“I mean, we’re playing a Major championship, not a monthly medal,” Hatton said. “You know, they’re bobbling all over the place. It’s so hard to hole putts. So you can hit a great putt and they just don’t look like going in, which is hard to accept when we’re playing in a Major championship.

That makes it the second major championship in succession that Hatton has aired his frustrations with the course after calling Augusta National “unfair” following the 2022 Masters tournament.

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19th Hole

‘Pretty warped stuff’ – Announcer blasts leader’s drop at PGA Championship

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Mito Pereira leads the 2022 PGA Championship through Saturday afternoon, but a free drop has been a source of controversy amongst announcers and fans.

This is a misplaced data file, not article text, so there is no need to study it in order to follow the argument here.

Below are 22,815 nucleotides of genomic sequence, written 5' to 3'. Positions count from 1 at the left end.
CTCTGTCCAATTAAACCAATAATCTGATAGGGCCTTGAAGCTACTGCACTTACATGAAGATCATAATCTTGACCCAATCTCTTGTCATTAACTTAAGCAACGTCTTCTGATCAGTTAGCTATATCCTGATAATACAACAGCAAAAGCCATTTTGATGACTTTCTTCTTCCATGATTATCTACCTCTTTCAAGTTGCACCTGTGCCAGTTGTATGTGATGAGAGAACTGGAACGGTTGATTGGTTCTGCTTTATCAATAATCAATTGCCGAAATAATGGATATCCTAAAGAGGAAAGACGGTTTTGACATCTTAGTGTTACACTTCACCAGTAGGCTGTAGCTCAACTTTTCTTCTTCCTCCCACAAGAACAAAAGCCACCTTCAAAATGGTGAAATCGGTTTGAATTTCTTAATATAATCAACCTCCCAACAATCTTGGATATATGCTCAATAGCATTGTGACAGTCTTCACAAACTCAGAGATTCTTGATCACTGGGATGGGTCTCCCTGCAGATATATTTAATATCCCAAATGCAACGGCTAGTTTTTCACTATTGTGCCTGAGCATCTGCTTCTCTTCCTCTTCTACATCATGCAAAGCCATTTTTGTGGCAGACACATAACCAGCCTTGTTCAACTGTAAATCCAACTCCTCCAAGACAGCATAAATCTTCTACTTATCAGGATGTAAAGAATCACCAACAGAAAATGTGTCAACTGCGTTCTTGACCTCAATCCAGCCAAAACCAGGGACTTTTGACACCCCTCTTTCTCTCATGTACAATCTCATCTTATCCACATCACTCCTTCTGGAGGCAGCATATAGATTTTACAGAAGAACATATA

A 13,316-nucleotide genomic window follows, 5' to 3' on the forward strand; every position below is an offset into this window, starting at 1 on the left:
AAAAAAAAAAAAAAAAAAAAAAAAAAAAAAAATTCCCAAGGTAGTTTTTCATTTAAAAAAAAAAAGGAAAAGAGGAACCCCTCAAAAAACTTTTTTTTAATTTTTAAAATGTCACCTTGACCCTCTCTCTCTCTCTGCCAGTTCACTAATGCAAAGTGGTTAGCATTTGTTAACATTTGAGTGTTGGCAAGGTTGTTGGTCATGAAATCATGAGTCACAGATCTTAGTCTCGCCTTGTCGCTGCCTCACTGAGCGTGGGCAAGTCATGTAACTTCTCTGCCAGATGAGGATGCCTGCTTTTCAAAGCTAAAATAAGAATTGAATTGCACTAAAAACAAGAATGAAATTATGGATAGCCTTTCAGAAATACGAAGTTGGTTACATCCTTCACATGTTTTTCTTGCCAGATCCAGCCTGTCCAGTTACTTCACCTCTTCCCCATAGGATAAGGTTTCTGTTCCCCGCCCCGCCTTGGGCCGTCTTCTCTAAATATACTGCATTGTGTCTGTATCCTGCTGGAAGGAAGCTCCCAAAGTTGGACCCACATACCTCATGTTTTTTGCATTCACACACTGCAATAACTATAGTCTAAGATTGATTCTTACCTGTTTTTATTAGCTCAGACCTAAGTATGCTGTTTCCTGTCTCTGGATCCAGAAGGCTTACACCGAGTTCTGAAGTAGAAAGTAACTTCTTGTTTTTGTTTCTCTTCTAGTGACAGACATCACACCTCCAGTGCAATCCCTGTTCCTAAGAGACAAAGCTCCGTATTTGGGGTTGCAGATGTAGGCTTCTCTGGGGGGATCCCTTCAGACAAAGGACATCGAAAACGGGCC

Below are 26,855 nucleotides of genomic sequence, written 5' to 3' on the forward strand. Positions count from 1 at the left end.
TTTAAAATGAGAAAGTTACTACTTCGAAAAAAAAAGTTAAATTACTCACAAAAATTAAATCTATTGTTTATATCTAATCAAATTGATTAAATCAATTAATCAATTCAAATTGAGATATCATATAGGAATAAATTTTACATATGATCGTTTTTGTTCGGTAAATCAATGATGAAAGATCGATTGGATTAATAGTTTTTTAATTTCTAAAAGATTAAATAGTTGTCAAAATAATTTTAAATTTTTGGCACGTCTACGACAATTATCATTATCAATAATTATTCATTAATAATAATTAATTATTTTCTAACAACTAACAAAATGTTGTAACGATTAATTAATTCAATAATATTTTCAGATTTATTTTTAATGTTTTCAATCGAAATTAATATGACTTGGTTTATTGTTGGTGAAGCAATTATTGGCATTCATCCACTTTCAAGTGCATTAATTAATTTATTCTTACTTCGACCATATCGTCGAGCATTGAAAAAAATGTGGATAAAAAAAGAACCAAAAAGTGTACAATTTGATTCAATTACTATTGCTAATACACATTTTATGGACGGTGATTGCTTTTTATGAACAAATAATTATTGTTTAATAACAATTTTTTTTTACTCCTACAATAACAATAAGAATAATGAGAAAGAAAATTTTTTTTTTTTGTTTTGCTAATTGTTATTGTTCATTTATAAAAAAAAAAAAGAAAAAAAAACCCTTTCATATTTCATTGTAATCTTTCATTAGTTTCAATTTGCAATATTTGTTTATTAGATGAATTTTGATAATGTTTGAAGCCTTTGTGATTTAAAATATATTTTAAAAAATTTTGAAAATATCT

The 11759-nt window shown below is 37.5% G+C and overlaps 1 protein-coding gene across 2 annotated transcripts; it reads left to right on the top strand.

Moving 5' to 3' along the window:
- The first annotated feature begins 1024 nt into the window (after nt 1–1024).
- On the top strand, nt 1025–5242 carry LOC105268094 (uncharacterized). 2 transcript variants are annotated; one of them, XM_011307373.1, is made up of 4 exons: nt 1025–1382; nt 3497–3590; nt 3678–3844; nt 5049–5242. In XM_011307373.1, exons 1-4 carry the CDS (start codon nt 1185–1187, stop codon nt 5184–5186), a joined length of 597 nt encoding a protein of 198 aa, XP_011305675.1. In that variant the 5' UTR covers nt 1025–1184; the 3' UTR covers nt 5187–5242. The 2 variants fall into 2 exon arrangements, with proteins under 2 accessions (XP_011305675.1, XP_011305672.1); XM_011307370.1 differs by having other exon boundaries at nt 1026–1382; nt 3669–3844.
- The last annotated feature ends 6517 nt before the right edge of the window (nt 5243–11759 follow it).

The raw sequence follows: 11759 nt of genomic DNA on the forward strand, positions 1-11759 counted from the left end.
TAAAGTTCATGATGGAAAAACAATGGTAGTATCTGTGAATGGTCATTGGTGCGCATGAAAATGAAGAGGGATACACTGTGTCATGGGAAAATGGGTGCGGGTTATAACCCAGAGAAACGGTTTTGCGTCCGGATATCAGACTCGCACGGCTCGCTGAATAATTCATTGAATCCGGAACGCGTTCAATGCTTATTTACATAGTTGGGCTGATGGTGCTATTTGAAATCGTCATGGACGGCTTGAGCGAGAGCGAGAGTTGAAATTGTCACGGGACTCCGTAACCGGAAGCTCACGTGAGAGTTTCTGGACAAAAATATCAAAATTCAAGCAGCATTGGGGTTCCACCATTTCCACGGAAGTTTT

On the ninth hole, Pereira hit a tee shot that drifted left into the rough area of the crosswalk, which fans traverse through for the event.

The Chilean was granted a free drop, which allowed him to drop in the fairway, and it’s fair to say not everyone was pleased with the ruling.

On Sky Sports, on-course announcer Wayne Riley described the decision as “pretty warped stuff”, with the Aussie saying on air:

“I can’t believe this drop. Where that ball is, he’s got to keep the flag in line. He’s not going backwards. That, to me is quite amazing..to be able to get it onto the fairway. That’s pretty warped stuff.”

Fellow commentator and winner on the European Tour, Nick Dougherty, declared the decision as a “monumental break”, and the reaction on Twitter was even more stinging:

The 27-year-old was granted relief under a local rule allowing players free relief plus an additional club length from “abnormal course conditions.”

Riley went on to say the ruling was “just one of those”, while Pereira went on to make bogey on the hole.